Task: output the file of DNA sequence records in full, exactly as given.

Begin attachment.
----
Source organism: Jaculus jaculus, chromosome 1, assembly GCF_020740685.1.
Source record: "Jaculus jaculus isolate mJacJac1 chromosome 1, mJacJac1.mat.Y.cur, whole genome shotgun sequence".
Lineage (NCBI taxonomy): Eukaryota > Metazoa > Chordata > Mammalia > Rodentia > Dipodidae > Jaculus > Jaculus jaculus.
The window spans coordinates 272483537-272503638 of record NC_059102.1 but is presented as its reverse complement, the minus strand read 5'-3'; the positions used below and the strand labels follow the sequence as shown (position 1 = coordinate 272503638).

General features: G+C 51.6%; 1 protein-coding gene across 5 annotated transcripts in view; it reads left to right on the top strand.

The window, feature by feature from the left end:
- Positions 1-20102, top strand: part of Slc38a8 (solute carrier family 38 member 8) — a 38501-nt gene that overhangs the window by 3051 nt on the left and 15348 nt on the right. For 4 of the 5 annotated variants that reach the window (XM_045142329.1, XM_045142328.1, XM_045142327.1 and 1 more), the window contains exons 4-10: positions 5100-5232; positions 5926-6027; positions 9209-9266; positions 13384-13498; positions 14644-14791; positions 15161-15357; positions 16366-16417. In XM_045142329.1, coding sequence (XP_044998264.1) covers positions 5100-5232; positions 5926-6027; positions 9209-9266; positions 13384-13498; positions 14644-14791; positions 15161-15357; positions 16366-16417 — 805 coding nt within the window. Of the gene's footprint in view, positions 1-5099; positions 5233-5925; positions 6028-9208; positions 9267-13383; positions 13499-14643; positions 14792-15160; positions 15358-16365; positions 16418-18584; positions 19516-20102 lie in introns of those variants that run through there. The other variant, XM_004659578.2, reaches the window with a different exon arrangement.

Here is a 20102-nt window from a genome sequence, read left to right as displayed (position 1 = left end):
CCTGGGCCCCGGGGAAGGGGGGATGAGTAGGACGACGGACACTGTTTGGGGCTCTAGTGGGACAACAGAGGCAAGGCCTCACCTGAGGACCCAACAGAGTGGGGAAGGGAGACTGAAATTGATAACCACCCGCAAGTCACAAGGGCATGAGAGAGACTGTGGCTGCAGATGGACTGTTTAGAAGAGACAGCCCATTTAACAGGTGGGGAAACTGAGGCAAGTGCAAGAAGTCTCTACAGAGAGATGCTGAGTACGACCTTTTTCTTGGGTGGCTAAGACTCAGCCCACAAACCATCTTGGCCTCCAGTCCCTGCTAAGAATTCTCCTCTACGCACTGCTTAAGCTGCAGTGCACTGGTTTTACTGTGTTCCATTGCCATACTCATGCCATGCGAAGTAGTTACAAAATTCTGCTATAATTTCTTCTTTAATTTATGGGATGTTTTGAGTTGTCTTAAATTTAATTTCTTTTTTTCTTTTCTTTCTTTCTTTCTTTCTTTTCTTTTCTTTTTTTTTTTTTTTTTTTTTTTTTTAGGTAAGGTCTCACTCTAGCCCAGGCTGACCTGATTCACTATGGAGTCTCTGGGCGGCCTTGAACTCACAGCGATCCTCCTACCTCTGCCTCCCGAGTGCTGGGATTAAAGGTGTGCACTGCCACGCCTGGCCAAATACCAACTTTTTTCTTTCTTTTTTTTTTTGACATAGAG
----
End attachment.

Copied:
Source organism: Jaculus jaculus, chromosome 1, assembly GCF_020740685.1.
Source record: "Jaculus jaculus isolate mJacJac1 chromosome 1, mJacJac1.mat.Y.cur, whole genome shotgun sequence".
Lineage (NCBI taxonomy): Eukaryota > Metazoa > Chordata > Mammalia > Rodentia > Dipodidae > Jaculus > Jaculus jaculus.
The window spans coordinates 272483537-272503638 of record NC_059102.1 but is presented as its reverse complement, the minus strand read 5'-3'; the positions used below and the strand labels follow the sequence as shown (position 1 = coordinate 272503638).

General features: G+C 51.6%; 1 protein-coding gene across 5 annotated transcripts in view; it reads left to right on the top strand.

The window, feature by feature from the left end:
- Positions 1-20102, top strand: part of Slc38a8 (solute carrier family 38 member 8) — a 38501-nt gene that overhangs the window by 3051 nt on the left and 15348 nt on the right. For 4 of the 5 annotated variants that reach the window (XM_045142329.1, XM_045142328.1, XM_045142327.1 and 1 more), the window contains exons 4-10: positions 5100-5232; positions 5926-6027; positions 9209-9266; positions 13384-13498; positions 14644-14791; positions 15161-15357; positions 16366-16417. In XM_045142329.1, coding sequence (XP_044998264.1) covers positions 5100-5232; positions 5926-6027; positions 9209-9266; positions 13384-13498; positions 14644-14791; positions 15161-15357; positions 16366-16417 — 805 coding nt within the window. Of the gene's footprint in view, positions 1-5099; positions 5233-5925; positions 6028-9208; positions 9267-13383; positions 13499-14643; positions 14792-15160; positions 15358-16365; positions 16418-18584; positions 19516-20102 lie in introns of those variants that run through there. The other variant, XM_004659578.2, reaches the window with a different exon arrangement.

Here is a 20102-nt window from a genome sequence, read left to right as displayed (position 1 = left end):
CCTGGGCCCCGGGGAAGGGGGGATGAGTAGGACGACGGACACTGTTTGGGGCTCTAGTGGGACAACAGAGGCAAGGCCTCACCTGAGGACCCAACAGAGTGGGGAAGGGAGACTGAAATTGATAACCACCCGCAAGTCACAAGGGCATGAGAGAGACTGTGGCTGCAGATGGACTGTTTAGAAGAGACAGCCCATTTAACAGGTGGGGAAACTGAGGCAAGTGCAAGAAGTCTCTACAGAGAGATGCTGAGTACGACCTTTTTCTTGGGTGGCTAAGACTCAGCCCACAAACCATCTTGGCCTCCAGTCCCTGCTAAGAATTCTCCTCTACGCACTGCTTAAGCTGCAGTGCACTGGTTTTACTGTGTTCCATTGCCATACTCATGCCATGCGAAGTAGTTACAAAATTCTGCTATAATTTCTTCTTTAATTTATGGGATGTTTTGAGTTGTCTTAAATTTAATTTCTTTTTTTCTTTTCTTTCTTTCTTTCTTTCTTTTCTTTTCTTTTTTTTTTTTTTTTTTTTTTTTTTAGGTAAGGTCTCACTCTAGCCCAGGCTGACCTGATTCACTATGGAGTCTCTGGGCGGCCTTGAACTCACAGCGATCCTCCTACCTCTGCCTCCCGAGTGCTGGGATTAAAGGTGTGCACTGCCACGCCTGGCCAAATACCAACTTTTTTCTTTCTTTTTTTTTTTGACATAGAG